I have been relatively quiet in this general election period but there is one point which keeps cropping up (and not just in this election) that concerns me.
It often appears against a backdrop of people criticising the sustained budget cuts coming our way from Edinburgh, over 21.7 per cent since 2010 – the worst of all 32 local authorities.
This issue was raised in another letter last month by Ross Gazey, which then received a reply from Gary Robinson explaining how we have fallen foul of an extremely complex Cosla funding formula which has seen us lose out in seven consecutive years, something the formula does not consider.
Some people blame the Scottish government for this, some blame Cosla and some blame Westminster. The truth probably lies somewhere in the middle.
Whenever this argument is raised I hear people saying Shetland receives “double the national average funding per head” or some similar statement as if that makes everything okay. This is a dangerous and simplistic rationale which, if followed, will always lead to rural areas being discriminated against in favour of more densely populated/urban areas. Of course, it costs more to provide services to a scattering of small islands than it does to a town or city, an example of economies of scale.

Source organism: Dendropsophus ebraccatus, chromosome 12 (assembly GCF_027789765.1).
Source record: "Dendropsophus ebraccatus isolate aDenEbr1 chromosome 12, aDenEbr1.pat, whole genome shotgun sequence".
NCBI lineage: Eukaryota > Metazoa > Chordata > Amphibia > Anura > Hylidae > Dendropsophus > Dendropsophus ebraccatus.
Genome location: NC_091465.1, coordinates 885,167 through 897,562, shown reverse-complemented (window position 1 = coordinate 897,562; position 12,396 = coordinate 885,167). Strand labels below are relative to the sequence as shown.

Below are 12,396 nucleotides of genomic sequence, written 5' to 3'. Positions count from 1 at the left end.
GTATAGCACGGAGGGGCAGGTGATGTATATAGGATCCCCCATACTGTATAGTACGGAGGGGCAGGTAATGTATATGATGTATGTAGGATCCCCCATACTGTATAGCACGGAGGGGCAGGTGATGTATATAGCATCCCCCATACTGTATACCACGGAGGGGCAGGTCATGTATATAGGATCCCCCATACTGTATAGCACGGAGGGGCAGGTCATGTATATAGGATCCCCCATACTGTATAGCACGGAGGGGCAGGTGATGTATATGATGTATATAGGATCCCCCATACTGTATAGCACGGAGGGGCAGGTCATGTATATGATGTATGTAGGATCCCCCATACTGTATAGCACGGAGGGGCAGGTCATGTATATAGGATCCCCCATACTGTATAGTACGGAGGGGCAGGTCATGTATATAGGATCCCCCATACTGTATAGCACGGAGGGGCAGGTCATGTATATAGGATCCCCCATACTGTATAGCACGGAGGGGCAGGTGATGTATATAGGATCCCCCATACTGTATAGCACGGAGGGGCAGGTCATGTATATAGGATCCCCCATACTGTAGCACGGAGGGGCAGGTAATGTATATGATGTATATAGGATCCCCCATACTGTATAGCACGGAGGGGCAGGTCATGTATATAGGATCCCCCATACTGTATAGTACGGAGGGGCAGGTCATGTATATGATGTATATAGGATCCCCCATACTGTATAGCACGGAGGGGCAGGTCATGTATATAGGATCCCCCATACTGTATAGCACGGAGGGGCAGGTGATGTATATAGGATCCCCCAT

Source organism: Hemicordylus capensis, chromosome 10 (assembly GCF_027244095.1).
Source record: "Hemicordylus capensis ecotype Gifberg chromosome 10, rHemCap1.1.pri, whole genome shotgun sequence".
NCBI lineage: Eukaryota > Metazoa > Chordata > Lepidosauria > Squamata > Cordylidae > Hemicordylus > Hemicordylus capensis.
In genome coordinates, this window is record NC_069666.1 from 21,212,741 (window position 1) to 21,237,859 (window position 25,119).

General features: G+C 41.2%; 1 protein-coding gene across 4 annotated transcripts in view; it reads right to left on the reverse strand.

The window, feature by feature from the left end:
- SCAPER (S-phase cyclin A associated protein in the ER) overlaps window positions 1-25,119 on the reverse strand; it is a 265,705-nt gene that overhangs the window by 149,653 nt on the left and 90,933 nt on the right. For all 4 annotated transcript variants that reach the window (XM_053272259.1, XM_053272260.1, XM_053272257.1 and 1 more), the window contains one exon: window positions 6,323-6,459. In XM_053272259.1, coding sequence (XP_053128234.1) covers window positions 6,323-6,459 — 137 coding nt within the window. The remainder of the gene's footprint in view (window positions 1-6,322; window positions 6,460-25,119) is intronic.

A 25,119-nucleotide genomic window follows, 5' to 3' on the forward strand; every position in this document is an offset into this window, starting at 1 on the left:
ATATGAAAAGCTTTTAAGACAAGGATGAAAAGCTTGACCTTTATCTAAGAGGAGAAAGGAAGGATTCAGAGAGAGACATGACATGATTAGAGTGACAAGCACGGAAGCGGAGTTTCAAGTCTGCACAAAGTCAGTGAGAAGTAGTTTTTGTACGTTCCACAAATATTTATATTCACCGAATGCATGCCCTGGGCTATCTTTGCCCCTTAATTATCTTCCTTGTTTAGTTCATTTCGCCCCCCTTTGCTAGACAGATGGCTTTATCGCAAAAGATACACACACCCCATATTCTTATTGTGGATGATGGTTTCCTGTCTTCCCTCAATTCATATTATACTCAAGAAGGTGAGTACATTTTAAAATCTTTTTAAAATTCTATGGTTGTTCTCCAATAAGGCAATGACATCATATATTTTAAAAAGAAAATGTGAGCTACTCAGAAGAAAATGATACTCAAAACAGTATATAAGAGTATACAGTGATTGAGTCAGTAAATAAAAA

Being from a rural area (Whalsay) within a rural area (Shetland) I also despair to see this same argument voiced whenever areas of rural Shetland claim they are not getting the right funding or investment. It does not matter if a rural area is receiving more funding “per head” than a city in the central belt, if it is not sufficient to meet the needs of the area then it is not good enough.
Another aspect of this issue is that the “per head” funding argument is only one side of the coin. Rarely does it take into account the contribution of that area “per head” to the wider economy. Shetland is a perfect example of this.
The most recent available data suggests that Shetland contributes more than double the national average to the economy “per head” than the average person in Scotland.
Taking the argument to a local level the North Isles and North Mainland, mainly via the seafood sector, contribute much more than the average Shetlander does.
Given the above, I was very disappointed to read of a candidate in the general election dismiss the issue in this way. I very much hope whoever was elected to represent us does not subscribe to this “per head” mindset, it is neither fair nor will it help them fight Shetland’s corner.